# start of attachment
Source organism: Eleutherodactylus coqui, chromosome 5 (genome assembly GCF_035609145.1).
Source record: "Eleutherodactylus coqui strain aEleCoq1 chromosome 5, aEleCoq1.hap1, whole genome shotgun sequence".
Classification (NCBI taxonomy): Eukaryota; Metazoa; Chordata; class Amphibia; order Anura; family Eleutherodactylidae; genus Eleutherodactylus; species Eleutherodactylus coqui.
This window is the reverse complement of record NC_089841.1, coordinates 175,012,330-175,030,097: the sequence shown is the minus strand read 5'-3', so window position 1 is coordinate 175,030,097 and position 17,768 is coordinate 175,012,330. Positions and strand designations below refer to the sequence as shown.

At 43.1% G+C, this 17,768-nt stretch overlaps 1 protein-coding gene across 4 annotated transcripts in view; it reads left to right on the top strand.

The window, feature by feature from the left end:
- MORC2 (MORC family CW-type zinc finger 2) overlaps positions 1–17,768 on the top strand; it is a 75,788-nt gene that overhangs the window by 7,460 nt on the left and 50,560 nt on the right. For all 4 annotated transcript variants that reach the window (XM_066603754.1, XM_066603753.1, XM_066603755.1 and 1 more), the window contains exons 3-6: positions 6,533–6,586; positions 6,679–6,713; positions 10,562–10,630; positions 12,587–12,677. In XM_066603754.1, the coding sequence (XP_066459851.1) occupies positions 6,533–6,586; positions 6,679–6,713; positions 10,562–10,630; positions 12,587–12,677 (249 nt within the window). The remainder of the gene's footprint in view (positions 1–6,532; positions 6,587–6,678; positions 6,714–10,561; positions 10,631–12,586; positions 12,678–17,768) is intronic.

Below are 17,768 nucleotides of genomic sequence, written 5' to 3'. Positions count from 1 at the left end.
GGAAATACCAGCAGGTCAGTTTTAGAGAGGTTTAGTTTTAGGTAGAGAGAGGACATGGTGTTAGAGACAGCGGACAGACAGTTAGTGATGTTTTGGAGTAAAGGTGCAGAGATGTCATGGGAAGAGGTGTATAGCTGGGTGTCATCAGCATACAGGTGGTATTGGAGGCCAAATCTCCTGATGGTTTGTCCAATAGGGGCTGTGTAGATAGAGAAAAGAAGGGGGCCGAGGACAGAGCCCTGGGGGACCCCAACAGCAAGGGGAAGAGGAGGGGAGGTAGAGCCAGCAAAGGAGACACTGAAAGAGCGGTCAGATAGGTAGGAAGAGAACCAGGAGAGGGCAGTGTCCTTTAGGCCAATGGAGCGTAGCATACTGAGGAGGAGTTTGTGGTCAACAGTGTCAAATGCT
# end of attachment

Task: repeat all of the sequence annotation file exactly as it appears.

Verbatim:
Source organism: Eleutherodactylus coqui, chromosome 5 (genome assembly GCF_035609145.1).
Source record: "Eleutherodactylus coqui strain aEleCoq1 chromosome 5, aEleCoq1.hap1, whole genome shotgun sequence".
Classification (NCBI taxonomy): Eukaryota; Metazoa; Chordata; class Amphibia; order Anura; family Eleutherodactylidae; genus Eleutherodactylus; species Eleutherodactylus coqui.
This window is the reverse complement of record NC_089841.1, coordinates 175,012,330-175,030,097: the sequence shown is the minus strand read 5'-3', so window position 1 is coordinate 175,030,097 and position 17,768 is coordinate 175,012,330. Positions and strand designations below refer to the sequence as shown.

At 43.1% G+C, this 17,768-nt stretch overlaps 1 protein-coding gene across 4 annotated transcripts in view; it reads left to right on the top strand.

The window, feature by feature from the left end:
- MORC2 (MORC family CW-type zinc finger 2) overlaps positions 1–17,768 on the top strand; it is a 75,788-nt gene that overhangs the window by 7,460 nt on the left and 50,560 nt on the right. For all 4 annotated transcript variants that reach the window (XM_066603754.1, XM_066603753.1, XM_066603755.1 and 1 more), the window contains exons 3-6: positions 6,533–6,586; positions 6,679–6,713; positions 10,562–10,630; positions 12,587–12,677. In XM_066603754.1, the coding sequence (XP_066459851.1) occupies positions 6,533–6,586; positions 6,679–6,713; positions 10,562–10,630; positions 12,587–12,677 (249 nt within the window). The remainder of the gene's footprint in view (positions 1–6,532; positions 6,587–6,678; positions 6,714–10,561; positions 10,631–12,586; positions 12,678–17,768) is intronic.

Below are 17,768 nucleotides of genomic sequence, written 5' to 3'. Positions count from 1 at the left end.
GGAAATACCAGCAGGTCAGTTTTAGAGAGGTTTAGTTTTAGGTAGAGAGAGGACATGGTGTTAGAGACAGCGGACAGACAGTTAGTGATGTTTTGGAGTAAAGGTGCAGAGATGTCATGGGAAGAGGTGTATAGCTGGGTGTCATCAGCATACAGGTGGTATTGGAGGCCAAATCTCCTGATGGTTTGTCCAATAGGGGCTGTGTAGATAGAGAAAAGAAGGGGGCCGAGGACAGAGCCCTGGGGGACCCCAACAGCAAGGGGAAGAGGAGGGGAGGTAGAGCCAGCAAAGGAGACACTGAAAGAGCGGTCAGATAGGTAGGAAGAGAACCAGGAGAGGGCAGTGTCCTTTAGGCCAATGGAGCGTAGCATACTGAGGAGGAGTTTGTGGTCAACAGTGTCAAATGCT